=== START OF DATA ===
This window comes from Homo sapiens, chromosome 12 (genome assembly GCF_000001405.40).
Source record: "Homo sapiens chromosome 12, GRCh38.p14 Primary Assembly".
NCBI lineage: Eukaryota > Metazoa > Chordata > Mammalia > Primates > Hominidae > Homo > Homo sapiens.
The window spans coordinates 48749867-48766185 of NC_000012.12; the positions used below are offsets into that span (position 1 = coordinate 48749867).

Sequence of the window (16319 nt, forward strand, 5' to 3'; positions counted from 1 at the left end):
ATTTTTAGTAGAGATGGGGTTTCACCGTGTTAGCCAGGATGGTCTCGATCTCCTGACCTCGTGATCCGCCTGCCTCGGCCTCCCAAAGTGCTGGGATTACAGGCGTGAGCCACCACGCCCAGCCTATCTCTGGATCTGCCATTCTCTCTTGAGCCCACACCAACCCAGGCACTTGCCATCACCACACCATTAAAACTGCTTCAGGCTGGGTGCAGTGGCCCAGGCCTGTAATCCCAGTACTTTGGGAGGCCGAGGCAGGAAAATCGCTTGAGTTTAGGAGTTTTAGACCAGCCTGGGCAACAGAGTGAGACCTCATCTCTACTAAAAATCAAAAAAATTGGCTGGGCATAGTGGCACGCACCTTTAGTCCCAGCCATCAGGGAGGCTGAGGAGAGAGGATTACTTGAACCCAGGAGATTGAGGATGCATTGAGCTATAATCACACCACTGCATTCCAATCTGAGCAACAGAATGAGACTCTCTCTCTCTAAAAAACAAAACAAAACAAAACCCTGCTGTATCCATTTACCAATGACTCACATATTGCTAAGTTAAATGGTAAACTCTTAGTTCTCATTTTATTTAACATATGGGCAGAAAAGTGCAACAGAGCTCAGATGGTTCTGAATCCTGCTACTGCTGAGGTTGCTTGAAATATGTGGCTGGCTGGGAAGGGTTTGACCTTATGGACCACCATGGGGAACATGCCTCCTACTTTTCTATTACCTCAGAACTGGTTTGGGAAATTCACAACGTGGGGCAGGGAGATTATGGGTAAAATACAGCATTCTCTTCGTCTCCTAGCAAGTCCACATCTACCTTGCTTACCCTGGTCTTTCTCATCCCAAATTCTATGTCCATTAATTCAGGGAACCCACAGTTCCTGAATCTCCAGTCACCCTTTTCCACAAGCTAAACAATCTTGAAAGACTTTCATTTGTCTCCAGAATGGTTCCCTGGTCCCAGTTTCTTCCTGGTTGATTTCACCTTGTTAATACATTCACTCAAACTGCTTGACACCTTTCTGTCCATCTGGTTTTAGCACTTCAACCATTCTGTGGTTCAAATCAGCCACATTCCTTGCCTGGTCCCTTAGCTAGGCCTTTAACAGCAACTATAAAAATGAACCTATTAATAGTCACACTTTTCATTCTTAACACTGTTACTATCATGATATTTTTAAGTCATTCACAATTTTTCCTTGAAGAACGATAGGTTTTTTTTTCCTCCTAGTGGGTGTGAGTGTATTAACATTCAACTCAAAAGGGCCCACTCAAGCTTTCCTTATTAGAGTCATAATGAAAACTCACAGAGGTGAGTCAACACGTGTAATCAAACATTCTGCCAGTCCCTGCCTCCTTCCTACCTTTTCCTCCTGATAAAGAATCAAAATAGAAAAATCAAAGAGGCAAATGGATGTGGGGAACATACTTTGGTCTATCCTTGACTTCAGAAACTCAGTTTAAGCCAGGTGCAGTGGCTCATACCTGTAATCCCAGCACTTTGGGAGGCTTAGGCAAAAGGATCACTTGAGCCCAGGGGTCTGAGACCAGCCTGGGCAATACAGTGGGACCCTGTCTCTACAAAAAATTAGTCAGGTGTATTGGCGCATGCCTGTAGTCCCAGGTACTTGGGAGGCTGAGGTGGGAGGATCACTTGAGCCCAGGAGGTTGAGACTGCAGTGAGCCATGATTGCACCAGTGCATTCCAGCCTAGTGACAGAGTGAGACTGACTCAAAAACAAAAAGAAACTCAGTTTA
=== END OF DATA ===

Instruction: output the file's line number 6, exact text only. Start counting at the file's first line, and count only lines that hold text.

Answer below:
ATTTTTAGTAGAGATGGGGTTTCACCGTGTTAGCCAGGATGGTCTCGATCTCCTGACCTCGTGATCCGCCTGCCTCGGCCTCCCAAAGTGCTGGGATTACAGGCGTGAGCCACCACGCCCAGCCTATCTCTGGATCTGCCATTCTCTCTTGAGCCCACACCAACCCAGGCACTTGCCATCACCACACCATTAAAACTGCTTCAGGCTGGGTGCAGTGGCCCAGGCCTGTAATCCCAGTACTTTGGGAGGCCGAGGCAGGAAAATCGCTTGAGTTTAGGAGTTTTAGACCAGCCTGGGCAACAGAGTGAGACCTCATCTCTACTAAAAATCAAAAAAATTGGCTGGGCATAGTGGCACGCACCTTTAGTCCCAGCCATCAGGGAGGCTGAGGAGAGAGGATTACTTGAACCCAGGAGATTGAGGATGCATTGAGCTATAATCACACCACTGCATTCCAATCTGAGCAACAGAATGAGACTCTCTCTCTCTAAAAAACAAAACAAAACAAAACCCTGCTGTATCCATTTACCAATGACTCACATATTGCTAAGTTAAATGGTAAACTCTTAGTTCTCATTTTATTTAACATATGGGCAGAAAAGTGCAACAGAGCTCAGATGGTTCTGAATCCTGCTACTGCTGAGGTTGCTTGAAATATGTGGCTGGCTGGGAAGGGTTTGACCTTATGGACCACCATGGGGAACATGCCTCCTACTTTTCTATTACCTCAGAACTGGTTTGGGAAATTCACAACGTGGGGCAGGGAGATTATGGGTAAAATACAGCATTCTCTTCGTCTCCTAGCAAGTCCACATCTACCTTGCTTACCCTGGTCTTTCTCATCCCAAATTCTATGTCCATTAATTCAGGGAACCCACAGTTCCTGAATCTCCAGTCACCCTTTTCCACAAGCTAAACAATCTTGAAAGACTTTCATTTGTCTCCAGAATGGTTCCCTGGTCCCAGTTTCTTCCTGGTTGATTTCACCTTGTTAATACATTCACTCAAACTGCTTGACACCTTTCTGTCCATCTGGTTTTAGCACTTCAACCATTCTGTGGTTCAAATCAGCCACATTCCTTGCCTGGTCCCTTAGCTAGGCCTTTAACAGCAACTATAAAAATGAACCTATTAATAGTCACACTTTTCATTCTTAACACTGTTACTATCATGATATTTTTAAGTCATTCACAATTTTTCCTTGAAGAACGATAGGTTTTTTTTTCCTCCTAGTGGGTGTGAGTGTATTAACATTCAACTCAAAAGGGCCCACTCAAGCTTTCCTTATTAGAGTCATAATGAAAACTCACAGAGGTGAGTCAACACGTGTAATCAAACATTCTGCCAGTCCCTGCCTCCTTCCTACCTTTTCCTCCTGATAAAGAATCAAAATAGAAAAATCAAAGAGGCAAATGGATGTGGGGAACATACTTTGGTCTATCCTTGACTTCAGAAACTCAGTTTAAGCCAGGTGCAGTGGCTCATACCTGTAATCCCAGCACTTTGGGAGGCTTAGGCAAAAGGATCACTTGAGCCCAGGGGTCTGAGACCAGCCTGGGCAATACAGTGGGACCCTGTCTCTACAAAAAATTAGTCAGGTGTATTGGCGCATGCCTGTAGTCCCAGGTACTTGGGAGGCTGAGGTGGGAGGATCACTTGAGCCCAGGAGGTTGAGACTGCAGTGAGCCATGATTGCACCAGTGCATTCCAGCCTAGTGACAGAGTGAGACTGACTCAAAAACAAAAAGAAACTCAGTTTA